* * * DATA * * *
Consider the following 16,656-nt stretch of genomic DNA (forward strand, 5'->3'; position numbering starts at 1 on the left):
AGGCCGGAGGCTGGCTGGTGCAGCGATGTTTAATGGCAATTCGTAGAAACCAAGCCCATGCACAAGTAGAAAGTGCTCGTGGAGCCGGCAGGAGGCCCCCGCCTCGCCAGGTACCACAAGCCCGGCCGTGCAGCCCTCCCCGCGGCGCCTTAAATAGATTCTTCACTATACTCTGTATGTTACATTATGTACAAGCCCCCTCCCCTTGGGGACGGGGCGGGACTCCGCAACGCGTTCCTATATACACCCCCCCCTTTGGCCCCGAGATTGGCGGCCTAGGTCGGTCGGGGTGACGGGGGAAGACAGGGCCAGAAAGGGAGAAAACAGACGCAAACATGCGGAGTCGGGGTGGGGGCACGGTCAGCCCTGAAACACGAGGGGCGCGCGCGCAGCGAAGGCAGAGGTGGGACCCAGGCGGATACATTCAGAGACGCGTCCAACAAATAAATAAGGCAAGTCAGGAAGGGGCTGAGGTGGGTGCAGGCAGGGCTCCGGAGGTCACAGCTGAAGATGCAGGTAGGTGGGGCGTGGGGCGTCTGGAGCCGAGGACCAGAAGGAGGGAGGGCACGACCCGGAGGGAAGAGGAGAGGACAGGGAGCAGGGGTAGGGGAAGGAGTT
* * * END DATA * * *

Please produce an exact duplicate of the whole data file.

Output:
Consider the following 16,656-nt stretch of genomic DNA (forward strand, 5'->3'; position numbering starts at 1 on the left):
AGGCCGGAGGCTGGCTGGTGCAGCGATGTTTAATGGCAATTCGTAGAAACCAAGCCCATGCACAAGTAGAAAGTGCTCGTGGAGCCGGCAGGAGGCCCCCGCCTCGCCAGGTACCACAAGCCCGGCCGTGCAGCCCTCCCCGCGGCGCCTTAAATAGATTCTTCACTATACTCTGTATGTTACATTATGTACAAGCCCCCTCCCCTTGGGGACGGGGCGGGACTCCGCAACGCGTTCCTATATACACCCCCCCCTTTGGCCCCGAGATTGGCGGCCTAGGTCGGTCGGGGTGACGGGGGAAGACAGGGCCAGAAAGGGAGAAAACAGACGCAAACATGCGGAGTCGGGGTGGGGGCACGGTCAGCCCTGAAACACGAGGGGCGCGCGCGCAGCGAAGGCAGAGGTGGGACCCAGGCGGATACATTCAGAGACGCGTCCAACAAATAAATAAGGCAAGTCAGGAAGGGGCTGAGGTGGGTGCAGGCAGGGCTCCGGAGGTCACAGCTGAAGATGCAGGTAGGTGGGGCGTGGGGCGTCTGGAGCCGAGGACCAGAAGGAGGGAGGGCACGACCCGGAGGGAAGAGGAGAGGACAGGGAGCAGGGGTAGGGGAAGGAGTT